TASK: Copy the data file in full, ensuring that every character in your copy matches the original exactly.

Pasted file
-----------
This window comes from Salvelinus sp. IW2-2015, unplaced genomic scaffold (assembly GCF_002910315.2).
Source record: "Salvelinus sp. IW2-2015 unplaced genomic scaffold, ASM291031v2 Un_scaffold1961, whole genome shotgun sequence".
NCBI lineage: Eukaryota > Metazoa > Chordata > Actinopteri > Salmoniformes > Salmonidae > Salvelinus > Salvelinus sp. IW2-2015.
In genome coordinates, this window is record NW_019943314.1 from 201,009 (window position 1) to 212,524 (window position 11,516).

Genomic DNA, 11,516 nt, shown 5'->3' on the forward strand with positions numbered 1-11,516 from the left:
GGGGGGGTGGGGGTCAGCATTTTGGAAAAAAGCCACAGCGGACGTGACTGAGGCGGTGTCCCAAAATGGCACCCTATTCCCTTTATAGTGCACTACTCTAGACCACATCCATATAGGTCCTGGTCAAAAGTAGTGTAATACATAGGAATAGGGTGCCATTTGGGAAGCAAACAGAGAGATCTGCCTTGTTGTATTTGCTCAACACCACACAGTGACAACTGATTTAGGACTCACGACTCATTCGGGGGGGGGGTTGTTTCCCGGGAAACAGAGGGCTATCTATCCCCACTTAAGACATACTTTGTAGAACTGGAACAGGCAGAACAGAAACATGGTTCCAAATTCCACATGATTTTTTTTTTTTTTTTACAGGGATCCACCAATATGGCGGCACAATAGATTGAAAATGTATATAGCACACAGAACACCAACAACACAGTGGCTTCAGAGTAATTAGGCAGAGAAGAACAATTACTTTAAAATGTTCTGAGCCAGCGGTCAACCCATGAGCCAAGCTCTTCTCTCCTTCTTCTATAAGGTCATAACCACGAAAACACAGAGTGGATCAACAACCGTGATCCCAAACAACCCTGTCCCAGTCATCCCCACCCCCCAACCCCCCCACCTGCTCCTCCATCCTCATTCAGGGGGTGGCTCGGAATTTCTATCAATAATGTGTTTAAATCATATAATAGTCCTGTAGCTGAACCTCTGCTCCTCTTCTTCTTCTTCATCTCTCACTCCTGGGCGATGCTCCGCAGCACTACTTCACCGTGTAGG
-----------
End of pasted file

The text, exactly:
This window comes from Salvelinus sp. IW2-2015, unplaced genomic scaffold (assembly GCF_002910315.2).
Source record: "Salvelinus sp. IW2-2015 unplaced genomic scaffold, ASM291031v2 Un_scaffold1961, whole genome shotgun sequence".
NCBI lineage: Eukaryota > Metazoa > Chordata > Actinopteri > Salmoniformes > Salmonidae > Salvelinus > Salvelinus sp. IW2-2015.
In genome coordinates, this window is record NW_019943314.1 from 201,009 (window position 1) to 212,524 (window position 11,516).

Genomic DNA, 11,516 nt, shown 5'->3' on the forward strand with positions numbered 1-11,516 from the left:
GGGGGGGTGGGGGTCAGCATTTTGGAAAAAAGCCACAGCGGACGTGACTGAGGCGGTGTCCCAAAATGGCACCCTATTCCCTTTATAGTGCACTACTCTAGACCACATCCATATAGGTCCTGGTCAAAAGTAGTGTAATACATAGGAATAGGGTGCCATTTGGGAAGCAAACAGAGAGATCTGCCTTGTTGTATTTGCTCAACACCACACAGTGACAACTGATTTAGGACTCACGACTCATTCGGGGGGGGGGTTGTTTCCCGGGAAACAGAGGGCTATCTATCCCCACTTAAGACATACTTTGTAGAACTGGAACAGGCAGAACAGAAACATGGTTCCAAATTCCACATGATTTTTTTTTTTTTTTTACAGGGATCCACCAATATGGCGGCACAATAGATTGAAAATGTATATAGCACACAGAACACCAACAACACAGTGGCTTCAGAGTAATTAGGCAGAGAAGAACAATTACTTTAAAATGTTCTGAGCCAGCGGTCAACCCATGAGCCAAGCTCTTCTCTCCTTCTTCTATAAGGTCATAACCACGAAAACACAGAGTGGATCAACAACCGTGATCCCAAACAACCCTGTCCCAGTCATCCCCACCCCCCAACCCCCCCACCTGCTCCTCCATCCTCATTCAGGGGGTGGCTCGGAATTTCTATCAATAATGTGTTTAAATCATATAATAGTCCTGTAGCTGAACCTCTGCTCCTCTTCTTCTTCTTCATCTCTCACTCCTGGGCGATGCTCCGCAGCACTACTTCACCGTGTAGG